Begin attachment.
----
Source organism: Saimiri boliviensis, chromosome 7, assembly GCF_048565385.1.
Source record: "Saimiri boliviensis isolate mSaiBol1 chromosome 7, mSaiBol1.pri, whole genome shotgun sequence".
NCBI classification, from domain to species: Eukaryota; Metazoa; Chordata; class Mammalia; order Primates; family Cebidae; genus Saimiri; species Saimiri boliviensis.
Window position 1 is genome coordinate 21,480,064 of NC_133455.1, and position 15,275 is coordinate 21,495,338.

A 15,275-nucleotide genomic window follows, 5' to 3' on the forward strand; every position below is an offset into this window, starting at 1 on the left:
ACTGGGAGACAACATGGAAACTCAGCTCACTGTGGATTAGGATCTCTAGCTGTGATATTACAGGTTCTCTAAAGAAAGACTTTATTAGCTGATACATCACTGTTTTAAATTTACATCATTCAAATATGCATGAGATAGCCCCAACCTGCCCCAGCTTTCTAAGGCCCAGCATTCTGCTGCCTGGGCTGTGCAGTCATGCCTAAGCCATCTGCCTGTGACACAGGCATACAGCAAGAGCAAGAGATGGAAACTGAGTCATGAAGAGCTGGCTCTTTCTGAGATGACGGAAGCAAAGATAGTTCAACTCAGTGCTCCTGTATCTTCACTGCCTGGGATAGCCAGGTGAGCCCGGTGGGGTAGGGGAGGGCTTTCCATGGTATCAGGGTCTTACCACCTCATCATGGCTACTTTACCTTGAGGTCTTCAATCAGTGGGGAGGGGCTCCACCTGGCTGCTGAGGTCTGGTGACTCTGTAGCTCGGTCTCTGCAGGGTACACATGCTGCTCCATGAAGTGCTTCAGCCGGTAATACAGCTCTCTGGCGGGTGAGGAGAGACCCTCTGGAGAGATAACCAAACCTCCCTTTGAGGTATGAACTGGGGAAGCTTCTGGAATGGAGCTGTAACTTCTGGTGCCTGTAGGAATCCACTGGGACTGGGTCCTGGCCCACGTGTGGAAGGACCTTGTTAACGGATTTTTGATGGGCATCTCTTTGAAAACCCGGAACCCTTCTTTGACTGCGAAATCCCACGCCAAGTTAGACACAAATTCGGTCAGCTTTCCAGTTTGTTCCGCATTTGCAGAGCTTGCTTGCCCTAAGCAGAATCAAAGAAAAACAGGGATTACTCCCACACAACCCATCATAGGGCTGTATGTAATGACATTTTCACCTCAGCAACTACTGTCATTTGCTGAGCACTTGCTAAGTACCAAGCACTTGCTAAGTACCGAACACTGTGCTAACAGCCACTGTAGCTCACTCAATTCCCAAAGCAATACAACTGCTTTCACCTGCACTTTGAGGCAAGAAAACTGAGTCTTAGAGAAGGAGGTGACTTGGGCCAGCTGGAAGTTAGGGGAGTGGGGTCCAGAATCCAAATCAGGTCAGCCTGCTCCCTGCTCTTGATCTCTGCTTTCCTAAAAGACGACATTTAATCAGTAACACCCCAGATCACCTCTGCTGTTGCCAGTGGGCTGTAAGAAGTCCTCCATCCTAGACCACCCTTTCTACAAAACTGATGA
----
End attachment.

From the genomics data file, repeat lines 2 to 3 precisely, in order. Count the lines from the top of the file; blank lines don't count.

Source record: "Saimiri boliviensis isolate mSaiBol1 chromosome 7, mSaiBol1.pri, whole genome shotgun sequence".
NCBI classification, from domain to species: Eukaryota; Metazoa; Chordata; class Mammalia; order Primates; family Cebidae; genus Saimiri; species Saimiri boliviensis.